During the X-Prize contest I made several pilgrimages to Oshkosh for the AirVenture fly in.  I met the Xcor Team, including Aleta and Jeff a couple of times.  They demonstrate their engines in public with the confidence that liquid propulsion can be used safely.  At the Space Access conferences in Phoenix I continue to meet interesting propulsion developers.  Tim Pickens has had some commercial success after a long investment of effort.  Frontier Astronautics has peroxide / kerosene engines we may be able to use.  They have a great facility too.  The British Skylon project was represented, and shows promise for advanced morphing air breathing propulsion.With all the exciting work in propulsion I am left looking for a vehicle.  Buzz Aldrin ventured into reusable boosters, and the Air Force is following up on this.  The prototype was launched as a high power rocket by a university team.  NASA is investigating horizontal launch again, but only on a high tech propulsion rail launched version.  Sierra Nevada has a mini-shuttle that will be reusable for vertical launch.  Perhaps a Buzz-Nevada vehicle could be fully reusable.

Systems that require cryogenic or pressurized fuels lean towards big cylindrical tanks that are harder to package in our flying wing shape.  Tapered or conical tanks are seen on the Soyuz, and could be adapted better than cylinders.  Jet fuel is less challenging to package in wing tanks, and offers us a good package.  Turbines find their own oxidizer, so our fist stage looks to that conventional system.  Rockets that use hydrogen peroxide include hybrids and kerosene burners.  Hybrids are stable solid fuels, and attractive as big boosters for the first stage.  They may work in the second stage, but space is limited.  It may be possible to use jet fuel and peroxide.  The X-37 is said to use this system, and the British pioneered it in the 1960s.

Aero and space have not been communicating a lot lately.  Our wing bodies are influenced by packaging model airplane components for now.  I reflect some provision for the shape of the future, but must evolve with each prototype.  This is an advanced prototype, so we can bend with the winds of change.  I have not closed the door on any valid contributions.  If you see where your propulsion should offer a better solution, inform us early in our investigation.  Trade studies should provoke trade.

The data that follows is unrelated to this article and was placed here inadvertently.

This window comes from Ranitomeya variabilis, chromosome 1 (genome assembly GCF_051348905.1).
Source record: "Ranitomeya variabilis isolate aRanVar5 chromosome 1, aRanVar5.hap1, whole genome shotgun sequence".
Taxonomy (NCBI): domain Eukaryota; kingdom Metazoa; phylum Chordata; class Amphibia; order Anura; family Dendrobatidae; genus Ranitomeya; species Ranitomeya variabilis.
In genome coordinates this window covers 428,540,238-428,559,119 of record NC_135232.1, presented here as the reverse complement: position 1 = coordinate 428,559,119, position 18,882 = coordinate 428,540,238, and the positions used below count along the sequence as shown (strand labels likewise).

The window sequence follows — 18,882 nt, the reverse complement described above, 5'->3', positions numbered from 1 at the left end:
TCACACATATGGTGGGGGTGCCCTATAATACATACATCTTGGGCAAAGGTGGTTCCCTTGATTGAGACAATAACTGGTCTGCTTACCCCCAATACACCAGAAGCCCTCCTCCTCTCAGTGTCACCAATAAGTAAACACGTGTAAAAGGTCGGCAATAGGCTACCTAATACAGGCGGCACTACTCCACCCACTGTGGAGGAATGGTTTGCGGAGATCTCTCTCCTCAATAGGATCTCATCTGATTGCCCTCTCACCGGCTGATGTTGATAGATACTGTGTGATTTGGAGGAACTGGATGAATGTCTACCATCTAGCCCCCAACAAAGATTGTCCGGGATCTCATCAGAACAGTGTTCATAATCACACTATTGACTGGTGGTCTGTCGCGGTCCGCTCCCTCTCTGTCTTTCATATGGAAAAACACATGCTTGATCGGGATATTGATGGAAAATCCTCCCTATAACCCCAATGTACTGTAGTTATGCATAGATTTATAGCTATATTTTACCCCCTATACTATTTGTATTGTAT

It was fun to hear presentations by Jeff Greason and Tim Pickens.  They remind us that the small ventures too can have some success.  Remember, Orbital Sciences was started by three college students.  It was fun to send my unimpressive resume and offers of free drafting to just about everyone in new space too.  I am a little short of credentials so I have to go long on product.  But then the captain of the Titanic has excellent credentials.  The big employers won’t have me for now, but I can go into competition with them.  If you can’t join ‘em, lick ‘em!

I don’t have enough cheese for any more whine, so let’s look at airframes now.  I have not approached any airframe manufacturers yet.  Our next prototype will leave the model airplane envelope.  We need to look at unrestricted test ranges and UAV type flight controls.  More composites and less wood will be used in construction.  This is a good time for volunteers and small ventures to bring fresh ideas.  Early innovation can add value to the next generation of vehicles.  If you have the UAV passion, help us walk towards the manned vehicles of tomorrow.

I don’t think we are ready for space yet, and basic aerodynamic stability is our first issue, and our first opportunity.  There are markets in the atmosphere.  Valid development could be done by a university or a small company.  With small investment we can contract control systems and airframe development.  Later more qualified teams may validate applications for space operations.  Perhaps a small sat launcher could be a first step in that direction.  We are looking for partnerships to develop the next small step for man.

Well I dropped a lot of names, but that’s all right because most of them have dropped me too.  God isn’t impressed by our efforts, but I am impressed by his.  I will take these few miraculous steps over genius any time.